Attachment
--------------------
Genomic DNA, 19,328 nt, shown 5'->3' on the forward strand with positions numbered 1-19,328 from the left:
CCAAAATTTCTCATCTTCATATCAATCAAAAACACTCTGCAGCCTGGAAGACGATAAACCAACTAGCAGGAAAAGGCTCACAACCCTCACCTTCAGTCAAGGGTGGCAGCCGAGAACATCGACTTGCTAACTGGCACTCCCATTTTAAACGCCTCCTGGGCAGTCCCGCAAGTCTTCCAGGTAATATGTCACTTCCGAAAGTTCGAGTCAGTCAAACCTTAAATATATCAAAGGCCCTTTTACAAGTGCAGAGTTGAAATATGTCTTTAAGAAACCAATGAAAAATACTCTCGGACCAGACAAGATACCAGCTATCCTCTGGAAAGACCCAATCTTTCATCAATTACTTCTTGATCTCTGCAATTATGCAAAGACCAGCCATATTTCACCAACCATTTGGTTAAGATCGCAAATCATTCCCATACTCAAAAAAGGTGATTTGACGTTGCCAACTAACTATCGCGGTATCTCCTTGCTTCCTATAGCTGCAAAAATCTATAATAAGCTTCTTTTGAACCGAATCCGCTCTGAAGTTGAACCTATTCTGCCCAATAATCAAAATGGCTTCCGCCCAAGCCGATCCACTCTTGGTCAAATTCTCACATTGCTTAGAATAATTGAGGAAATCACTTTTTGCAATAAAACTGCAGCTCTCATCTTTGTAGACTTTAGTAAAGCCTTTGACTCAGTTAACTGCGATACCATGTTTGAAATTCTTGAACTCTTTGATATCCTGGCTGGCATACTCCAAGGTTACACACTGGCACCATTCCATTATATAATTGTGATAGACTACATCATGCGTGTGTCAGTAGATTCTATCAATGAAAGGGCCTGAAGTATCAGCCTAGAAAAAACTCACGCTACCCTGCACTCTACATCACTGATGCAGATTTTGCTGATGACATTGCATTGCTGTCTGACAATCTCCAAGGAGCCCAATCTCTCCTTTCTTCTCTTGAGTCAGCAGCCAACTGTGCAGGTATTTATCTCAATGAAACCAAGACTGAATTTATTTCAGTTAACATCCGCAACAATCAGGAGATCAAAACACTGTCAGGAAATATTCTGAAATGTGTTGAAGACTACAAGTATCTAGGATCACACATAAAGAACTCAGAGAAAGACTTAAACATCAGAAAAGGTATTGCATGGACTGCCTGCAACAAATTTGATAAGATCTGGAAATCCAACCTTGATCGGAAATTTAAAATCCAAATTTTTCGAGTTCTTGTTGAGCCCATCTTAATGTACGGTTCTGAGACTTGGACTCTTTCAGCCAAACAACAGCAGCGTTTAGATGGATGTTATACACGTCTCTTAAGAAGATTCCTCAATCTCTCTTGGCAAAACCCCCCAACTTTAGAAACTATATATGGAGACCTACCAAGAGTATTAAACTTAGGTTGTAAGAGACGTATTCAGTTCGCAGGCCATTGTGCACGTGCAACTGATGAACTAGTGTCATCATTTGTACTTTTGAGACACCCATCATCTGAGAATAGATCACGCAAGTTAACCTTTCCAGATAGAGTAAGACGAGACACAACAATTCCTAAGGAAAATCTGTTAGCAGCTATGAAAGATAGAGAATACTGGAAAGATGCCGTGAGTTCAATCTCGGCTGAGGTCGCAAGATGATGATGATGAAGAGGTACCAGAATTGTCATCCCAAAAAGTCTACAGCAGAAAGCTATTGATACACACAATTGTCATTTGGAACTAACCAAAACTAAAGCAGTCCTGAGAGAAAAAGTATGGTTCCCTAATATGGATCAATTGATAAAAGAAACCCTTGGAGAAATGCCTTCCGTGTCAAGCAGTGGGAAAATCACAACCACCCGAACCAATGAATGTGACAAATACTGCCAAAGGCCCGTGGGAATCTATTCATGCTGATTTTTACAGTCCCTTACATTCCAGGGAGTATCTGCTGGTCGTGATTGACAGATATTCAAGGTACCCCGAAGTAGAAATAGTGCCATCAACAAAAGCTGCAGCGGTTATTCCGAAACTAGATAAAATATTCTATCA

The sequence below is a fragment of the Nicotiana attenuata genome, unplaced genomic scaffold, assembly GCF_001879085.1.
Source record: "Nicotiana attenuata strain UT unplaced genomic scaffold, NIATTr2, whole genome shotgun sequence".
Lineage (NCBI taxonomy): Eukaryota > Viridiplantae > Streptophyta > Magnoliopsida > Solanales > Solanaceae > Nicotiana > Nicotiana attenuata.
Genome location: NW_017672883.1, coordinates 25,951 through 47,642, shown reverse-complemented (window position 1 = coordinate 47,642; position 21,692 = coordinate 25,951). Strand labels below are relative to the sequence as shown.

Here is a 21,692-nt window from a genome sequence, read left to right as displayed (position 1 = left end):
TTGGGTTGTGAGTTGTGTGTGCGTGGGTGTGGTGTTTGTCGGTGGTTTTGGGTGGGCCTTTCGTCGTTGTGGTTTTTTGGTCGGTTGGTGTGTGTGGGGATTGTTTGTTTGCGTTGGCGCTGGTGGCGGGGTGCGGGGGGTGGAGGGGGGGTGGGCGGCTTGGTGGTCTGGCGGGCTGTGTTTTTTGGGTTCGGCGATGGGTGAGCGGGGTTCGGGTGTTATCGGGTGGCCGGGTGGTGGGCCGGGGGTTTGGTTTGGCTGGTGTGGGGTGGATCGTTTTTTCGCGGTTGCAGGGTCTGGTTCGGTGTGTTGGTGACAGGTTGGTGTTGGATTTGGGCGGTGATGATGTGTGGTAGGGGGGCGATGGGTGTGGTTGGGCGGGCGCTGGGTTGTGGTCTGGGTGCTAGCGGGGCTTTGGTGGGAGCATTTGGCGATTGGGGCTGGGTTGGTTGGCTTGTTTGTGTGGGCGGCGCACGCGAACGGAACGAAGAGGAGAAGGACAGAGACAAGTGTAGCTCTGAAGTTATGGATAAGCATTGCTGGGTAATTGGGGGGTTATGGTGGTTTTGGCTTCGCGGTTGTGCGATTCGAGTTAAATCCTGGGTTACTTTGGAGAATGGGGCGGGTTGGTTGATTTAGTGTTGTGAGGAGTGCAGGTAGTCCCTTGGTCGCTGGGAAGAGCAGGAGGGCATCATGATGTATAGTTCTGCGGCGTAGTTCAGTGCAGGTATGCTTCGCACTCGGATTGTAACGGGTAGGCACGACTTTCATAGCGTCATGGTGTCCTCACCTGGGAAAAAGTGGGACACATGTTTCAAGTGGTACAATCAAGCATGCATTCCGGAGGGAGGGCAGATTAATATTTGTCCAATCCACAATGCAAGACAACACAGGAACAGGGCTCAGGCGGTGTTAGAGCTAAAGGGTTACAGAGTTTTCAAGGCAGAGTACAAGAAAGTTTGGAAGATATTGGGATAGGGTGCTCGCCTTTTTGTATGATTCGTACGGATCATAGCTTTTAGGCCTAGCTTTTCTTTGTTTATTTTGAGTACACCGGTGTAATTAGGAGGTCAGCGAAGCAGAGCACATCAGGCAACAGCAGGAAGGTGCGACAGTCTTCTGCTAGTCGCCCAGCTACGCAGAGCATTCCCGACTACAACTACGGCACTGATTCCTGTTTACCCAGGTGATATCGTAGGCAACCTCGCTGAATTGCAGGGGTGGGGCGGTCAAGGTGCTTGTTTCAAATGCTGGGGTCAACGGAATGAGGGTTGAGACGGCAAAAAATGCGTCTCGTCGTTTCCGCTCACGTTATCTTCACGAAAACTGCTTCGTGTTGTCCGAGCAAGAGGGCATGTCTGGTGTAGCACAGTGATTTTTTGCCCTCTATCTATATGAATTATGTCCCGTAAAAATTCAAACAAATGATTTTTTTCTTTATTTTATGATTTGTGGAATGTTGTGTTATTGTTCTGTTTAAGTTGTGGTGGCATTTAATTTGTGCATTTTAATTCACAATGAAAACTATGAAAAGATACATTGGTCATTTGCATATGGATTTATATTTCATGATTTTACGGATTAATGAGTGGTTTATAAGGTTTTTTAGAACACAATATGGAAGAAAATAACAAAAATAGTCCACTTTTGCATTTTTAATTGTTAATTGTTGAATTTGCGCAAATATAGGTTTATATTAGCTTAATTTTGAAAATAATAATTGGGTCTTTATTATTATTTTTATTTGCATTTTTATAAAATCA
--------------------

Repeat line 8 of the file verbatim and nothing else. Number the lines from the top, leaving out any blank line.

TTGGGTTGTGAGTTGTGTGTGCGTGGGTGTGGTGTTTGTCGGTGGTTTTGGGTGGGCCTTTCGTCGTTGTGGTTTTTTGGTCGGTTGGTGTGTGTGGGGATTGTTTGTTTGCGTTGGCGCTGGTGGCGGGGTGCGGGGGGTGGAGGGGGGGTGGGCGGCTTGGTGGTCTGGCGGGCTGTGTTTTTTGGGTTCGGCGATGGGTGAGCGGGGTTCGGGTGTTATCGGGTGGCCGGGTGGTGGGCCGGGGGTTTGGTTTGGCTGGTGTGGGGTGGATCGTTTTTTCGCGGTTGCAGGGTCTGGTTCGGTGTGTTGGTGACAGGTTGGTGTTGGATTTGGGCGGTGATGATGTGTGGTAGGGGGGCGATGGGTGTGGTTGGGCGGGCGCTGGGTTGTGGTCTGGGTGCTAGCGGGGCTTTGGTGGGAGCATTTGGCGATTGGGGCTGGGTTGGTTGGCTTGTTTGTGTGGGCGGCGCACGCGAACGGAACGAAGAGGAGAAGGACAGAGACAAGTGTAGCTCTGAAGTTATGGATAAGCATTGCTGGGTAATTGGGGGGTTATGGTGGTTTTGGCTTCGCGGTTGTGCGATTCGAGTTAAATCCTGGGTTACTTTGGAGAATGGGGCGGGTTGGTTGATTTAGTGTTGTGAGGAGTGCAGGTAGTCCCTTGGTCGCTGGGAAGAGCAGGAGGGCATCATGATGTATAGTTCTGCGGCGTAGTTCAGTGCAGGTATGCTTCGCACTCGGATTGTAACGGGTAGGCACGACTTTCATAGCGTCATGGTGTCCTCACCTGGGAAAAAGTGGGACACATGTTTCAAGTGGTACAATCAAGCATGCATTCCGGAGGGAGGGCAGATTAATATTTGTCCAATCCACAATGCAAGACAACACAGGAACAGGGCTCAGGCGGTGTTAGAGCTAAAGGGTTACAGAGTTTTCAAGGCAGAGTACAAGAAAGTTTGGAAGATATTGGGATAGGGTGCTCGCCTTTTTGTATGATTCGTACGGATCATAGCTTTTAGGCCTAGCTTTTCTTTGTTTATTTTGAGTACACCGGTGTAATTAGGAGGTCAGCGAAGCAGAGCACATCAGGCAACAGCAGGAAGGTGCGACAGTCTTCTGCTAGTCGCCCAGCTACGCAGAGCATTCCCGACTACAACTACGGCACTGATTCCTGTTTACCCAGGTGATATCGTAGGCAACCTCGCTGAATTGCAGGGGTGGGGCGGTCAAGGTGCTTGTTTCAAATGCTGGGGTCAACGGAATGAGGGTTGAGACGGCAAAAAATGCGTCTCGTCGTTTCCGCTCACGTTATCTTCACGAAAACTGCTTCGTGTTGTCCGAGCAAGAGGGCATGTCTGGTGTAGCACAGTGATTTTTTGCCCTCTATCTATATGAATTATGTCCCGTAAAAATTCAAACAAATGATTTTTTTCTTTATTTTATGATTTGTGGAATGTTGTGTTATTGTTCTGTTTAAGTTGTGGTGGCATTTAATTTGTGCATTTTAATTCACAATGAAAACTATGAAAAGATACATTGGTCATTTGCATATGGATTTATATTTCATGATTTTACGGATTAATGAGTGGTTTATAAGGTTTTTTAGAACACAATATGGAAGAAAATAACAAAAATAGTCCACTTTTGCATTTTTAATTGTTAATTGTTGAATTTGCGCAAATATAGGTTTATATTAGCTTAATTTTGAAAATAATAATTGGGTCTTTATTATTATTTTTATTTGCATTTTTATAAAATCA